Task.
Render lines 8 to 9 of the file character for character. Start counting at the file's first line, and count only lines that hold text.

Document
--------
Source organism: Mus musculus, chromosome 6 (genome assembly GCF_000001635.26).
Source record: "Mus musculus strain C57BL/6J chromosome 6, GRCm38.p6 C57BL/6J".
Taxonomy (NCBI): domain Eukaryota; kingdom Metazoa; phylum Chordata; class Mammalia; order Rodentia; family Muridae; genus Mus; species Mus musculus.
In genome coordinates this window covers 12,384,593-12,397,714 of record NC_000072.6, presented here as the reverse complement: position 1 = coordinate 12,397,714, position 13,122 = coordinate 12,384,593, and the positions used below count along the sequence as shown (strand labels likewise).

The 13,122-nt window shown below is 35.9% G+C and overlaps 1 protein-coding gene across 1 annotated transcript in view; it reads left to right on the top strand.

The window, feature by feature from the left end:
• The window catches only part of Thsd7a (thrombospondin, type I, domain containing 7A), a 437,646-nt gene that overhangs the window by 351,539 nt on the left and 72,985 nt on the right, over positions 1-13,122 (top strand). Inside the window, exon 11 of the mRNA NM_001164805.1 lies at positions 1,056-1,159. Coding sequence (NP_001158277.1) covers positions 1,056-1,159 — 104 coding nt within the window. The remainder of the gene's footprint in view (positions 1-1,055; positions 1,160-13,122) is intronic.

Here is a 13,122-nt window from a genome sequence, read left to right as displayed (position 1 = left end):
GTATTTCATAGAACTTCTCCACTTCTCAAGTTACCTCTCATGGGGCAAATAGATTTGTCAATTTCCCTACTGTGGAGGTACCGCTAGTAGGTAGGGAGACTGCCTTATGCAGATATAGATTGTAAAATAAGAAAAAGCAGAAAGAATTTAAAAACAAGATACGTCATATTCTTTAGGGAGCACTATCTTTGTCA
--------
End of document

Here is a 13,122-nt window from a genome sequence, read left to right as displayed (position 1 = left end):
GTATTTCATAGAACTTCTCCACTTCTCAAGTTACCTCTCATGGGGCAAATAGATTTGTCAATTTCCCTACTGTGGAGGTACCGCTAGTAGGTAGGGAGACTGCCTTATGCAGATATAGATTGTAAAATAAGAAAAAGCAGAAAGAATTTAAAAACAAGATACGTCATATTCTTTAGGGAGCACTATCTTTGTCA